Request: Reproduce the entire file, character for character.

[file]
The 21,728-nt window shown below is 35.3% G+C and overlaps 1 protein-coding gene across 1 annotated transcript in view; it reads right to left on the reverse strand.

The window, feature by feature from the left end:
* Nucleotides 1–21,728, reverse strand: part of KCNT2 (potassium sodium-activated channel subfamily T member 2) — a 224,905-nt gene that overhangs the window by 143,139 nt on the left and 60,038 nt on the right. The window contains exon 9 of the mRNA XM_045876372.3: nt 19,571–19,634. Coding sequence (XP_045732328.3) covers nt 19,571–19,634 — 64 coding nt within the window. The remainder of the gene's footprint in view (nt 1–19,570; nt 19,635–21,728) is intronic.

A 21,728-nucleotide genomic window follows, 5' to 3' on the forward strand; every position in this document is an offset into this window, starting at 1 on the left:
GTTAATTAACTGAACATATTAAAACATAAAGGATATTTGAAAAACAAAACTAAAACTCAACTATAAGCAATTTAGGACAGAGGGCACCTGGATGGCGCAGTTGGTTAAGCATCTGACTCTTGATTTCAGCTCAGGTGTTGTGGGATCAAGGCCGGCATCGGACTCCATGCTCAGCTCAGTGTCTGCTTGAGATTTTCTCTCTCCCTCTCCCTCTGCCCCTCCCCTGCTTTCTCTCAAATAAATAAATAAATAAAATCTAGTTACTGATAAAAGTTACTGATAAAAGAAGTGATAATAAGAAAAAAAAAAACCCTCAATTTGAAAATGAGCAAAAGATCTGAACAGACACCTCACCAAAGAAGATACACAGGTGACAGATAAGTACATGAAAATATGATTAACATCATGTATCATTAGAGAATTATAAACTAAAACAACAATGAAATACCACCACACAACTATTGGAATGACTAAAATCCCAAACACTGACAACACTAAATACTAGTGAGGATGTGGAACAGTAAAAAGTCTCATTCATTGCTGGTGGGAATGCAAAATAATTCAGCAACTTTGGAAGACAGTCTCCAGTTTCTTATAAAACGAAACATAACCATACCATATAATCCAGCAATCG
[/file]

The 21,728-nt window shown below is 35.3% G+C and overlaps 1 protein-coding gene across 1 annotated transcript in view; it reads right to left on the reverse strand.

The window, feature by feature from the left end:
* Nucleotides 1–21,728, reverse strand: part of KCNT2 (potassium sodium-activated channel subfamily T member 2) — a 224,905-nt gene that overhangs the window by 143,139 nt on the left and 60,038 nt on the right. The window contains exon 9 of the mRNA XM_045876372.3: nt 19,571–19,634. Coding sequence (XP_045732328.3) covers nt 19,571–19,634 — 64 coding nt within the window. The remainder of the gene's footprint in view (nt 1–19,570; nt 19,635–21,728) is intronic.

A 21,728-nucleotide genomic window follows, 5' to 3' on the forward strand; every position in this document is an offset into this window, starting at 1 on the left:
GTTAATTAACTGAACATATTAAAACATAAAGGATATTTGAAAAACAAAACTAAAACTCAACTATAAGCAATTTAGGACAGAGGGCACCTGGATGGCGCAGTTGGTTAAGCATCTGACTCTTGATTTCAGCTCAGGTGTTGTGGGATCAAGGCCGGCATCGGACTCCATGCTCAGCTCAGTGTCTGCTTGAGATTTTCTCTCTCCCTCTCCCTCTGCCCCTCCCCTGCTTTCTCTCAAATAAATAAATAAATAAAATCTAGTTACTGATAAAAGTTACTGATAAAAGAAGTGATAATAAGAAAAAAAAAAACCCTCAATTTGAAAATGAGCAAAAGATCTGAACAGACACCTCACCAAAGAAGATACACAGGTGACAGATAAGTACATGAAAATATGATTAACATCATGTATCATTAGAGAATTATAAACTAAAACAACAATGAAATACCACCACACAACTATTGGAATGACTAAAATCCCAAACACTGACAACACTAAATACTAGTGAGGATGTGGAACAGTAAAAAGTCTCATTCATTGCTGGTGGGAATGCAAAATAATTCAGCAACTTTGGAAGACAGTCTCCAGTTTCTTATAAAACGAAACATAACCATACCATATAATCCAGCAATCG